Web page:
Pharmaceutical companies have stopped giving us drugs on credit – PHFAG

Pharmaceutical companies in Ghana have stopped supplying drugs to members of the Private Health Facility Association of Ghana (PHFAG) because the Association is always indebted to the pharmaceutical companies.

The PHFAG says they are therefore forced to render services to patients who visit their facilities for their services under hardship.

They are threatening to begin a cash and carry system for patients with the National Health Insurance Scheme because the National Health Insurance Authority (NHIA) has refused to pay their claims.

The National General Secretary of the Private Health Facility Association of Ghana, Frank Torblu Richard made the revelations in an interview on the Sunrise show on 3FM on Wednesday hosted by Alfred Ocansey.

“Pharmaceutical companies have stopped giving us drugs on credit anymore because we owe them. We buy the medicine from them and we give it to the patients and we are not paid by NHIA for ten months”, he explained.

“95% or more of our revenue comes from the NHIA. The remaining 5% comes from the services we render that do not fall under the NHIS. Money comes to the facilities when the services rendered do not fall under the NHIS so we heavily depend on the NHIA,” he added.

Mr. Torblu Richard explained that “it’s a straight forward game. We are required to be paid after we have submitted our claims to the NHIA but as we speak, claims submitted are in arrears since 2019. Some in 2020 and in the case of this year, some have been paid up to march, others no. How do providers survive?”

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The National Secretary could give the quantum of debt owed by the NHIA but explained that “when we take individual facilities, some are owed GHS400,00, GHS500,00, GHS900,000 and some are even in millions”.

“There are 780 private health facilities that provide NHIS services across the country and all of these are owed by the NHIA.

Impact of debt on medication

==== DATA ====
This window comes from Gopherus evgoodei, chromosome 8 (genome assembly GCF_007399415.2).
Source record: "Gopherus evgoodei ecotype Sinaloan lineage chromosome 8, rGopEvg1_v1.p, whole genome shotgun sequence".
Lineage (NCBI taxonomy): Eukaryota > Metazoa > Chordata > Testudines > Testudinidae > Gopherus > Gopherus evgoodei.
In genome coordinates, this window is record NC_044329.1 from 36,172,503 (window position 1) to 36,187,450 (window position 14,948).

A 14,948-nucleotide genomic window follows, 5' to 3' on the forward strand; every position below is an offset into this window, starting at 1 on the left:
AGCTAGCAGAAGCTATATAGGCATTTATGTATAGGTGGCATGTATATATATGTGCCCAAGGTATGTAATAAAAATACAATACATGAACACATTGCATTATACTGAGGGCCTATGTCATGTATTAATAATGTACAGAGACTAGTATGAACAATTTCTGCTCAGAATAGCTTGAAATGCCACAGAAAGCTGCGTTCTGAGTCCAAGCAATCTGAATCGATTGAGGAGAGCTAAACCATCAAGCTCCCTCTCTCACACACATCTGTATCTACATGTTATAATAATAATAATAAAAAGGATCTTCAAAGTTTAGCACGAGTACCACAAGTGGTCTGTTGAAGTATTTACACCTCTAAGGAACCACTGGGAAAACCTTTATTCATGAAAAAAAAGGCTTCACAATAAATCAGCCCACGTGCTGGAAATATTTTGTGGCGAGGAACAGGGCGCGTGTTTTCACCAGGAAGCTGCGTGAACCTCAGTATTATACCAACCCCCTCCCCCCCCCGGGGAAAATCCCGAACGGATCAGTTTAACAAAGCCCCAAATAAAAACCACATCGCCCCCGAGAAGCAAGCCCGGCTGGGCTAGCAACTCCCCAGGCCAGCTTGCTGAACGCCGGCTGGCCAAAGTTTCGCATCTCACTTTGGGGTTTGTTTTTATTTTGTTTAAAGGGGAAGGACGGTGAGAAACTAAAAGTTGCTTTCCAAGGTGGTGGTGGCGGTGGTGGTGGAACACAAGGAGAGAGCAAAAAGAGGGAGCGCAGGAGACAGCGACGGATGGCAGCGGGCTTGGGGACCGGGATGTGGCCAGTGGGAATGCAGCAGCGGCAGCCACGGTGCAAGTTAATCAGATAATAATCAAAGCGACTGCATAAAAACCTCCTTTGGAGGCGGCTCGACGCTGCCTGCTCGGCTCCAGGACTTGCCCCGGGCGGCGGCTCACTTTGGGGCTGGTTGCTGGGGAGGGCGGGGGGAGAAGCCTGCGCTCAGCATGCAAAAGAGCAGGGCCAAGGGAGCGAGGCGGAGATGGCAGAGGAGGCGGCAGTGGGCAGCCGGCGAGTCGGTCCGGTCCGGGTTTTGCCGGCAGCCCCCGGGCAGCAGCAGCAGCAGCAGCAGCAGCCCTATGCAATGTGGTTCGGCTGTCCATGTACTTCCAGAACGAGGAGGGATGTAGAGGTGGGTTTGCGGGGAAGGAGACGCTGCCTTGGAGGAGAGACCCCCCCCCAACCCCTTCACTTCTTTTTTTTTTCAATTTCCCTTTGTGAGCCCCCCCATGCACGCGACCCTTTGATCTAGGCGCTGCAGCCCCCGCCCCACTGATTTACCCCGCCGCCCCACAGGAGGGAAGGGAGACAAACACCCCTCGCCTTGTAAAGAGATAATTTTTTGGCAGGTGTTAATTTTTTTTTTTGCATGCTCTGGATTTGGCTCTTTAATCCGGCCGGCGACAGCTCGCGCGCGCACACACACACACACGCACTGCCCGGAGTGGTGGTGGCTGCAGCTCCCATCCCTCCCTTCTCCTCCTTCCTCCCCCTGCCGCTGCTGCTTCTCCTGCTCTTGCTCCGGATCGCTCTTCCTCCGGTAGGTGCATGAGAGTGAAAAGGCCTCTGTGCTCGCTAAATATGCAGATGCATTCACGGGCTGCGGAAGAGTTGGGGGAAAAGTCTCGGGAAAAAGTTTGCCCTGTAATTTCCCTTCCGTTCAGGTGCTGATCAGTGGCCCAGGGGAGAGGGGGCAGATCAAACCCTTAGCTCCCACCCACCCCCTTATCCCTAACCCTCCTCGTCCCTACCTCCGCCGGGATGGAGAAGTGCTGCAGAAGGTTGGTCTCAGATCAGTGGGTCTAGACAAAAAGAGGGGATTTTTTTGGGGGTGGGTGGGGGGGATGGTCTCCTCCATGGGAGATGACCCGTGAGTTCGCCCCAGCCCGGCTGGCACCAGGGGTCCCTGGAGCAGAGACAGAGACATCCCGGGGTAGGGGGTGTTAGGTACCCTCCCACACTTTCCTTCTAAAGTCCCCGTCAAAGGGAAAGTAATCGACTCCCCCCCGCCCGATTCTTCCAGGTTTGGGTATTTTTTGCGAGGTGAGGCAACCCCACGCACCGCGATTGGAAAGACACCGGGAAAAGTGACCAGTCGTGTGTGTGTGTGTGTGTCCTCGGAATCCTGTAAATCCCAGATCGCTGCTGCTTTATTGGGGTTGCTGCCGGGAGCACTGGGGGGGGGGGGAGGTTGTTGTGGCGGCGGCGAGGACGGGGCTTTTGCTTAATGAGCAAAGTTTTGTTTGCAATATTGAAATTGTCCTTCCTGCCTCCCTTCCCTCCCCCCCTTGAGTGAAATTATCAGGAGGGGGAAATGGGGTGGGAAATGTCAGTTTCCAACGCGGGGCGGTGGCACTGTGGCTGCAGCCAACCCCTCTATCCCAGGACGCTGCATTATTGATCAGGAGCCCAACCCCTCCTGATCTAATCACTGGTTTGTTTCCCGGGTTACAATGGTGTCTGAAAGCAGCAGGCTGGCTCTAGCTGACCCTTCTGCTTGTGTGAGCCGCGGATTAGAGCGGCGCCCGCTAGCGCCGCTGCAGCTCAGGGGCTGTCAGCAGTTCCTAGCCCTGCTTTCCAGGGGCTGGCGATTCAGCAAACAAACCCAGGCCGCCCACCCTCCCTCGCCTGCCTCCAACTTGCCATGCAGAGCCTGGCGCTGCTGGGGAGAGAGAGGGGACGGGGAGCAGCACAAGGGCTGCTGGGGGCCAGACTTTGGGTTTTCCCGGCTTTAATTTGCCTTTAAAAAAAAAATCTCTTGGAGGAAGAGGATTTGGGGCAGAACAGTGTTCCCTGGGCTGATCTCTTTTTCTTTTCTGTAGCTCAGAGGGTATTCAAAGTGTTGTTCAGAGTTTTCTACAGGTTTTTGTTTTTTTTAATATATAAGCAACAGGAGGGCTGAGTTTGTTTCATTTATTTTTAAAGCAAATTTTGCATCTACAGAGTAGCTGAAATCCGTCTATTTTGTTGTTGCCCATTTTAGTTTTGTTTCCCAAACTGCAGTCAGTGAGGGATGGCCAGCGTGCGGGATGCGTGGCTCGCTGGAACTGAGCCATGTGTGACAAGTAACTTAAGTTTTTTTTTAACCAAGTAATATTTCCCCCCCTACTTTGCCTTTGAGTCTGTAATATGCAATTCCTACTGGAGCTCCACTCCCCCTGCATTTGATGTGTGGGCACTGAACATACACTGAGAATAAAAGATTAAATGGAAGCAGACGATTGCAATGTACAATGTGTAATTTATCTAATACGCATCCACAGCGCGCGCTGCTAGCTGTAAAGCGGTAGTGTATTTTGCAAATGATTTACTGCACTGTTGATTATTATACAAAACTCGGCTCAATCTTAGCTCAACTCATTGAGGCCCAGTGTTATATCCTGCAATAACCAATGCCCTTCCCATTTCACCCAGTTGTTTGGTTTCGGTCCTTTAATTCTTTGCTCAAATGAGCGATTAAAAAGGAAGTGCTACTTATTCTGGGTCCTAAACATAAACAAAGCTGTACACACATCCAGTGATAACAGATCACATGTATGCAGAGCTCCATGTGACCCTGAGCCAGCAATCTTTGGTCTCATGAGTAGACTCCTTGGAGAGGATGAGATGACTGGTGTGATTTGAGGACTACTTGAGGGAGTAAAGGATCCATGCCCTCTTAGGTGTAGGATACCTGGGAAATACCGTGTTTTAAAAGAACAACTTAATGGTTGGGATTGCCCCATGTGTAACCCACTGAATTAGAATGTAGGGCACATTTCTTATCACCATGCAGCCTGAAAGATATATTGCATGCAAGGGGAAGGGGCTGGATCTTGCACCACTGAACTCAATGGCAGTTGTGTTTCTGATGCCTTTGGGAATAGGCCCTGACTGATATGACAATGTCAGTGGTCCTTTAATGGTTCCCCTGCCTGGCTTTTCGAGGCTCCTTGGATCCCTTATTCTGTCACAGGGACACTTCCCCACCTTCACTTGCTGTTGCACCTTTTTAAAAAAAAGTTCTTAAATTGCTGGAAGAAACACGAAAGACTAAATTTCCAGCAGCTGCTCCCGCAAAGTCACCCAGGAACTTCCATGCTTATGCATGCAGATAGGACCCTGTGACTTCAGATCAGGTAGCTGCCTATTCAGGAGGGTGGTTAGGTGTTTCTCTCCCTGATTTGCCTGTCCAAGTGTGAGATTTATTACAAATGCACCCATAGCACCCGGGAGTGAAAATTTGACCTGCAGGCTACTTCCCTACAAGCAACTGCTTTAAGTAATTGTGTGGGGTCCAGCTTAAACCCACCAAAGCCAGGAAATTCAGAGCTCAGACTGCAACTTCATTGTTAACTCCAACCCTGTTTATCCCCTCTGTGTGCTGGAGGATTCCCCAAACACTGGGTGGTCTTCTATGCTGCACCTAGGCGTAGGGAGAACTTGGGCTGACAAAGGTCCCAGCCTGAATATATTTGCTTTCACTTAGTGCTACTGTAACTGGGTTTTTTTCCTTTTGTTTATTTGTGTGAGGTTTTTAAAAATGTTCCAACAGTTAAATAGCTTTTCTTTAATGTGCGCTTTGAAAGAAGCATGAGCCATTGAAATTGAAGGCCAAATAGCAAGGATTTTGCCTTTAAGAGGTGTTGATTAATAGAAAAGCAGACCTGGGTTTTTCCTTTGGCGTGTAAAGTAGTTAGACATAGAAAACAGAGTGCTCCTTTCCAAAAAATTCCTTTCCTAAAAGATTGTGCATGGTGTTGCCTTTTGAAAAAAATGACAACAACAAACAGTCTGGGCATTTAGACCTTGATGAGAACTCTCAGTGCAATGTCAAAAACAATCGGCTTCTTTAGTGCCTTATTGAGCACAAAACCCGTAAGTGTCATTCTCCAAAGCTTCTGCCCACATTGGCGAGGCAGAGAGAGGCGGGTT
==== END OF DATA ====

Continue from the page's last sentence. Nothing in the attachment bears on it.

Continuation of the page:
Mr. Torblu Richard eluded the shortage of drugs in some private facilities to the debt owed by the NHIA since they do not have money to purchase the drugs.

“Nobody can stand up and walk to these institutions and ask why they don’t have these drugs, because they don’t have funds to procure these medicines”.

He explained that “some facilities are having arrears of their workers. That is the situation private health providers have found themselves in and if actions are not taken now, you will visit a private health facility and if it comes to medicines, you would be asked to pay or buy your drugs somewhere”.

Asked what they are doing to retrieve the debt from the NHIA, Mr. Torblu Richard said “we have been engaging them

“There are some instances that NHIA would drop in a month pay and it has to be shared to electricity, water, among others and we go back to square one”

He added “sometime they [NHIA] come out and say some of our members have not submitted their claims and that is why we have not paid them. But even if submission of claims is delayed at all, in 2019, what is the problem”.

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He further noted that in 2021, some have not been paid until March and that means the system is not working and the claims have become voluminous”.

By Kweku Antwi-Otoo||Ghana